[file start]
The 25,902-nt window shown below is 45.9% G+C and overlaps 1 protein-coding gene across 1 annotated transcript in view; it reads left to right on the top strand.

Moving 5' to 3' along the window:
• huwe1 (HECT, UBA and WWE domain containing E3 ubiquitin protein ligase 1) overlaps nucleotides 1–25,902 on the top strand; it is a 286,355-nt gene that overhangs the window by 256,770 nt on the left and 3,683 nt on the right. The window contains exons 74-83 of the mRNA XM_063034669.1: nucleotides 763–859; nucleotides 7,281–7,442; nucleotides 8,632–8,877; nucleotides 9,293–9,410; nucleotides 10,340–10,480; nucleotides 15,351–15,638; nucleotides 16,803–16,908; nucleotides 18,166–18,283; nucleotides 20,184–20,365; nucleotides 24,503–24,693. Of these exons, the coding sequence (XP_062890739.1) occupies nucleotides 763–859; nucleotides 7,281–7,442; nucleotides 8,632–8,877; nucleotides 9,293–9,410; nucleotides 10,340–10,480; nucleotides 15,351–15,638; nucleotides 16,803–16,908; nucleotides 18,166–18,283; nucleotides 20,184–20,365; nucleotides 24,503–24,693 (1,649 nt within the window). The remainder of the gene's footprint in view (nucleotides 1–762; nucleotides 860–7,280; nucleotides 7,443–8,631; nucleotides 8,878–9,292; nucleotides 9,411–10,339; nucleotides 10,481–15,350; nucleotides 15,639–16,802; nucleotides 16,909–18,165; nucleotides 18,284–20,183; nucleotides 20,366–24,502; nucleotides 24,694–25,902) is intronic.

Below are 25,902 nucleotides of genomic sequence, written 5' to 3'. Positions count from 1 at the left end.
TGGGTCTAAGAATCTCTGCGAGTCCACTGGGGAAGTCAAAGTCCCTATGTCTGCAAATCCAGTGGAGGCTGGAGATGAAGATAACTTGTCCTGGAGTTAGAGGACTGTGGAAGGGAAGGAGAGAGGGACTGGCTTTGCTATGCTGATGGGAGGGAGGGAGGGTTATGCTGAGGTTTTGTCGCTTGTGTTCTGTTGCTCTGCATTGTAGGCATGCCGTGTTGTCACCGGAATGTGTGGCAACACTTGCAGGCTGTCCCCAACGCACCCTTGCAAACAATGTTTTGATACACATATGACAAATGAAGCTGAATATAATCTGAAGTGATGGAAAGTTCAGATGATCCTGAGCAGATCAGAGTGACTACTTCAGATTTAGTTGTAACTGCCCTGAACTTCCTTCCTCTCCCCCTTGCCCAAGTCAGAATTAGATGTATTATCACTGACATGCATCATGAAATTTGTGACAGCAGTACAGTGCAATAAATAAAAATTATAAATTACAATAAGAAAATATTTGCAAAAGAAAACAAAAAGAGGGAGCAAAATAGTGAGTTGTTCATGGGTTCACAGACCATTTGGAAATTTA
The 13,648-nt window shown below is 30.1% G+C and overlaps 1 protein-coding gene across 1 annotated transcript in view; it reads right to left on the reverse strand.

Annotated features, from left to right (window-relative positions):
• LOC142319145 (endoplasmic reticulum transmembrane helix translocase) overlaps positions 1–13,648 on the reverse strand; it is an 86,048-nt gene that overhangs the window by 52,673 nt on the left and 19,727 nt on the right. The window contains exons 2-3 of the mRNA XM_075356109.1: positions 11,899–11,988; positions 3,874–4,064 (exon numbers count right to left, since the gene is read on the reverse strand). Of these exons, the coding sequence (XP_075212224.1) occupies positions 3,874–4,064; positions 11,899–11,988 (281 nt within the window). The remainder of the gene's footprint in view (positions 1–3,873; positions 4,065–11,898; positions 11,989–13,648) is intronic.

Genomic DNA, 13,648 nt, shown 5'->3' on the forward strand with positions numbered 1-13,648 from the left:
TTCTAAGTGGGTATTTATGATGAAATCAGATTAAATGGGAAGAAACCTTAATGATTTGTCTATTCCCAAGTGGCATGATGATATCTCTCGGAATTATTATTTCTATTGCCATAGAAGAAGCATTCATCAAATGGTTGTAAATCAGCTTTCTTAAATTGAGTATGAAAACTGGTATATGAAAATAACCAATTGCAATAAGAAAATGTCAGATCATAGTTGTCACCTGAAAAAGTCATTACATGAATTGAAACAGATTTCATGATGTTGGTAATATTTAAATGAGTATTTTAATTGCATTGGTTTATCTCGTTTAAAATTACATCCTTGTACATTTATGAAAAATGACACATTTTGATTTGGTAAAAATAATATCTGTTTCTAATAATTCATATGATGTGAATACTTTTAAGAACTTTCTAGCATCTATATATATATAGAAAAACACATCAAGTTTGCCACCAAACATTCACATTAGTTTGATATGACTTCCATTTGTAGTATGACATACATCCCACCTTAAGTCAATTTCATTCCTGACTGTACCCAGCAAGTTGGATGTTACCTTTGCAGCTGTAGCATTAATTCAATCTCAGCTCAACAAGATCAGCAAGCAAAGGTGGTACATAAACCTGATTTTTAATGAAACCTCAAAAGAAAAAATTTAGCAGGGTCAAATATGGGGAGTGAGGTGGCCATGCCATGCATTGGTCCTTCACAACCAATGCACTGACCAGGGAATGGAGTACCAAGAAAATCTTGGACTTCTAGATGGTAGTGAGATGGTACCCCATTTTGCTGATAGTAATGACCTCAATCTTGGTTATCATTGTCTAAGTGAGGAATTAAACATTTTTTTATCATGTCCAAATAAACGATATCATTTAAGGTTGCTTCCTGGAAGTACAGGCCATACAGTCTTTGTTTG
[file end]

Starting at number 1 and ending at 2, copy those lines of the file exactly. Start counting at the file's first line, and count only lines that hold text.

The 25,902-nt window shown below is 45.9% G+C and overlaps 1 protein-coding gene across 1 annotated transcript in view; it reads left to right on the top strand.

Moving 5' to 3' along the window: